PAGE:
Hofmann’s “discovery” greatly excited historians of Mormonism, because it provided another document that pointed to Smith’s involvement with the kind of folk magic that was known to be common among many families transplanted from New England to the new frontier of western New York. In the community of frontier magic, for example, a salamander was regarded as a fiery spirit or a divine communicant.
As it turned out, Hofmann was well aware of the interests of this close-knit community of Mormon scholars, so well aware that he forged a number of documents—including the salamander letter—that filled various lacunae in other areas of Smith research, such as polygamy. When the police broke the Hofmann case, church leaders seemed for a time to have rid themselves of the line of historical research that associated Joseph Smith with frontier magic. Hofmann’s arrest and conviction also appeared to have restored to the church the sanitized story of Joseph Smith that church intellectuals had defended over years of protecting the prophet from his critics.
This Joseph Smith was described by Gordon B. Hinckley, first councilor in the Presidency of the Mormon church, in his pamphlet Truth Restored, as a member of “a typical New England family of English and Scottish extraction.” Hinckley acknowledged, at the semiannual church conference in October, 1987, that “there was folk magic in those days.” But he went on to say that efforts to explain the origins of the Book of Mormon and the church in terms of folk magic are just another anti-Mormon fad that will fade.
BACK FROM THE DEAD. Shortly after Hinckley’s sermon, Salt Lake City’s Signature Books published a new volume on Joseph Smith, Early Mormonism and the Magic World View, by D. Michael Quinn, a professor of American history at Brigham Young University. Quinn’s book has revived the debate that Mark Hofmann’s conviction appeared to have laid to rest.
The first thing to say about Quinn’s book is that it in no way uses any of the documents so skillfully manufactured by Hofmann. Instead Quinn draws on a colossal amount of research to show that “the first generation of Mormons (especially the Joseph Smith family, the witnesses to the Book of Mormon, nearly half of the original Quorum of the Twelve Apostles, and some of the earliest converts from New York and New England) shared a magic world view that predated Mormonism.” Quinn specifically cites evidence of Joseph Smith’s participation in magical practices of treasure digging, his possession and use of instruments and emblems of folk magic, and his continued use of such implements for religious purposes during the establishment and early years of Mormonism. Among the sources of this evidence are members of Smith’s family, including his mother, the witnesses to the Book of Mormon, Brigham Young and other early church leaders.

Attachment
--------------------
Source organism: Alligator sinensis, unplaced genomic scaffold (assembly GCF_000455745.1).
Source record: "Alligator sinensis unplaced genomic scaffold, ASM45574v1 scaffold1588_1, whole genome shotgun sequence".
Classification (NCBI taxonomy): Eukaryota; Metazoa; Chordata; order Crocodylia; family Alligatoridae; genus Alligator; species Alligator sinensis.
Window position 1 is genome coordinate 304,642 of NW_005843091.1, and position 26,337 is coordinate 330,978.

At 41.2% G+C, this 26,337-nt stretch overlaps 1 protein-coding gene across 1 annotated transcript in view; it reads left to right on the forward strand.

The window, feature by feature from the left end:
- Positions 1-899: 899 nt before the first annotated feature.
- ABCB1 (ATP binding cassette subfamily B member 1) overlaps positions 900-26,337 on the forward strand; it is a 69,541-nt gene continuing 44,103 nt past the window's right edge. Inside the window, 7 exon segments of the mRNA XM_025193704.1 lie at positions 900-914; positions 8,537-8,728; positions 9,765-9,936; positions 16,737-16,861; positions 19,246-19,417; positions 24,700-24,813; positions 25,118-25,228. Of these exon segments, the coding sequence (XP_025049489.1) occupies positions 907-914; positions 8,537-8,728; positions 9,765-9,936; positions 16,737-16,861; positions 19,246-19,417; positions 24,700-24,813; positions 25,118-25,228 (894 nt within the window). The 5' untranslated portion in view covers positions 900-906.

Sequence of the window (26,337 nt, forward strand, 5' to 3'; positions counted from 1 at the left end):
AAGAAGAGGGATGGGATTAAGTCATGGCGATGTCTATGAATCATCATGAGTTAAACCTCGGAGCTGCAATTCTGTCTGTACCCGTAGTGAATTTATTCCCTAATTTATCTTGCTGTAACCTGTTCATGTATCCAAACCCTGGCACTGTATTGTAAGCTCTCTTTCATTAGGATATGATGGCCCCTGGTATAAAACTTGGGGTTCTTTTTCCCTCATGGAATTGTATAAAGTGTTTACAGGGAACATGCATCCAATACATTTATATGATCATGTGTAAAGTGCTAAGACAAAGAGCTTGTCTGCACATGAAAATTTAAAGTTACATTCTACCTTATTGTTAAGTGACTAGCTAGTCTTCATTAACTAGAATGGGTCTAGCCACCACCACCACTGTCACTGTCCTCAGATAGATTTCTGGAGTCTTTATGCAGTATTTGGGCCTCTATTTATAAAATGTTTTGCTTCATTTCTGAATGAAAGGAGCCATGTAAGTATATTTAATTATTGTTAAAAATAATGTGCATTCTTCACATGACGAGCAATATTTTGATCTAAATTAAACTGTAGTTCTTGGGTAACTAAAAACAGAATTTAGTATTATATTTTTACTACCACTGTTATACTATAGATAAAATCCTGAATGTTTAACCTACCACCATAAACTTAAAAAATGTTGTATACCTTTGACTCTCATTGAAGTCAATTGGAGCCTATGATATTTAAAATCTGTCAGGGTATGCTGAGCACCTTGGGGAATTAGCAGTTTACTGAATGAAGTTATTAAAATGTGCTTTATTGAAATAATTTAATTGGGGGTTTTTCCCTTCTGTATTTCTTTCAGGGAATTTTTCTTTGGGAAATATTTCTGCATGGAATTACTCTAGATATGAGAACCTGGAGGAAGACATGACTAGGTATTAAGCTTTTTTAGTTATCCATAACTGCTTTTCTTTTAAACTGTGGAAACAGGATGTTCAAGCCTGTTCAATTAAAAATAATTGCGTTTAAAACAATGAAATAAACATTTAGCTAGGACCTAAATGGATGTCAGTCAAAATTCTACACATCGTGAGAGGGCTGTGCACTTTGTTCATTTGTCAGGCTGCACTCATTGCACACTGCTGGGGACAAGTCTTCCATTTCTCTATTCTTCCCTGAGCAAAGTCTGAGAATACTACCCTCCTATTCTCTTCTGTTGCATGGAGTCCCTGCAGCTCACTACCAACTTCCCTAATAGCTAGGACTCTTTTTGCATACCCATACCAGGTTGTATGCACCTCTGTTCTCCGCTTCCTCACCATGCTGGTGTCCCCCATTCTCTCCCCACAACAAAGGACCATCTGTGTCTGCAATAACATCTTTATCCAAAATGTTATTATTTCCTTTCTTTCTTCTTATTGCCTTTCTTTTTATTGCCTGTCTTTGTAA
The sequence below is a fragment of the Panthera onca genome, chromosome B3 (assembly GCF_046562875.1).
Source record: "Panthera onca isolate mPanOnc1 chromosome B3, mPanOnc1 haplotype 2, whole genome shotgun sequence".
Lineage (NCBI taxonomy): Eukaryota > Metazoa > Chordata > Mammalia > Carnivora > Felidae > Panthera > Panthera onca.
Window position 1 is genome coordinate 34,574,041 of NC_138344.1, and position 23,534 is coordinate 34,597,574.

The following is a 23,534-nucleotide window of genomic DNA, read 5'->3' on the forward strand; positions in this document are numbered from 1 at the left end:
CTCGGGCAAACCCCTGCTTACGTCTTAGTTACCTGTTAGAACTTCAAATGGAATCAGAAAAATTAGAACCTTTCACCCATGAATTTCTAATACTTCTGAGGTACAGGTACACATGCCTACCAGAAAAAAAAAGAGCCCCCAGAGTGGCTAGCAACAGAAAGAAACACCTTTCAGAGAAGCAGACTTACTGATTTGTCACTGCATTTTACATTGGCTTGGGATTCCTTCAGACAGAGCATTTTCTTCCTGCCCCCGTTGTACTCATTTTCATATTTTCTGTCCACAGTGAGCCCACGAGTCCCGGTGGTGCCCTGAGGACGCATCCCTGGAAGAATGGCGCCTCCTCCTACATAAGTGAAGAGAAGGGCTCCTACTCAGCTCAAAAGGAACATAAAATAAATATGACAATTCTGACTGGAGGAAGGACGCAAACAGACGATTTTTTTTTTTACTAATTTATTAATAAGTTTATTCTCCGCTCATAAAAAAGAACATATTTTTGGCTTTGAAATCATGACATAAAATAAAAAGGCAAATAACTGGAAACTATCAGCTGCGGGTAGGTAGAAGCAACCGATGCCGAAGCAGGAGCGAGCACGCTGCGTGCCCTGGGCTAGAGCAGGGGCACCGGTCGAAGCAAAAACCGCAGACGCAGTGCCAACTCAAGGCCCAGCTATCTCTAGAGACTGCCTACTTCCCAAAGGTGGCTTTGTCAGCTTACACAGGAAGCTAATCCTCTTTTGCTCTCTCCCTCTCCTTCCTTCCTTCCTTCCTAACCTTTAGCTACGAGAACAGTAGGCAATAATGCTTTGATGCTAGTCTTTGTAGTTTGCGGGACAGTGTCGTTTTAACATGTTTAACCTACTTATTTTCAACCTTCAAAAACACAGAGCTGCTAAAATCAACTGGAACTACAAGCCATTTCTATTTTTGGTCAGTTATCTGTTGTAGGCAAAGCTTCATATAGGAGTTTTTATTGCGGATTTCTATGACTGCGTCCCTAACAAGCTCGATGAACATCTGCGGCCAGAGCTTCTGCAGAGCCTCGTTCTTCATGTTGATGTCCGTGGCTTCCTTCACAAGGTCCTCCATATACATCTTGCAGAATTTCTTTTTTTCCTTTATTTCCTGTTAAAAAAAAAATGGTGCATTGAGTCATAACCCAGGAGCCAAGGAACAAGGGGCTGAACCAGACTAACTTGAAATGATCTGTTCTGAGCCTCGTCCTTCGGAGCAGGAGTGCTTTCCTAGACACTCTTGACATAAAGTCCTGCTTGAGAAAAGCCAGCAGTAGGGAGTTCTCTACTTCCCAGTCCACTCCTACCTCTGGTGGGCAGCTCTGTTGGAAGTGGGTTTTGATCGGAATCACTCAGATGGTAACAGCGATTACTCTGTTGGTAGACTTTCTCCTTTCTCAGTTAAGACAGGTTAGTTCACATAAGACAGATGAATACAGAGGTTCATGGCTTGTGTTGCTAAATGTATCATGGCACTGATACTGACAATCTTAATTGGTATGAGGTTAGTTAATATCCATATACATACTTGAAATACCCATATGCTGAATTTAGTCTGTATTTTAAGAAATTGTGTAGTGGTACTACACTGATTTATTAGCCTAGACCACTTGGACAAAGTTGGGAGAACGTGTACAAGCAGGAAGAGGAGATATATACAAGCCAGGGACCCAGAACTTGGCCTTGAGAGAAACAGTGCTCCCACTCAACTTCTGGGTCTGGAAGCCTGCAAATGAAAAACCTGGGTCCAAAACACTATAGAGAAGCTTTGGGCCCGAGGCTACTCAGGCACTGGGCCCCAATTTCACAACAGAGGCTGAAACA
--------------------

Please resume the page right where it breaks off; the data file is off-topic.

RODS AND PEEPSTONES. The gist of Quinn’s argument is that folk magic was common among many families on the frontier, particularly among families who, like the Smiths, practiced a blend of religion and magic independent of any established church, as they moved west out of New England into areas like western New York. Among these practices were the use of rods and peepstones to find lost objects, including buried treasure; the belief in the efficacy of dreams and visions; careful study of astrology and a belief in the influence of the movement of heavenly bodies; the use of parchments inscribed with magic writings to afford personal protection from evil spirits, and the wearing of talismans for the same purpose.
Quinn traces the transferral of folk magic from Europe and England to the frontier through newly arrived immigrants, through a wealth of written material that was readily available in the libraries of western New York, and through a number of practitioners of magic who were close neighbors of the Smith family. Quinn acknowledges that his arguments become more speculative when he turns to the questions of the origins of the Book of Mormon and the intermingling of folk magic with the origins of the Mormon faith.
In discussing the visions or dreams that led to the discovery of the golden plates, for example, Quinn examines the interweaving of Smith’s experiences with magical practices described in written material available to Smith, his family and neighbors, and with information derived from magical artifacts known to have belonged to Smith and his family. In particular, Quinn devotes several pages to an astrological interpretation of Smith’s three annual quests for the Book of Mormon. Quinn then examines the Book of Mormon in terms of the magic motifs he finds in what Smith claimed was a translation of ancient Egyptian writing on the golden tablets.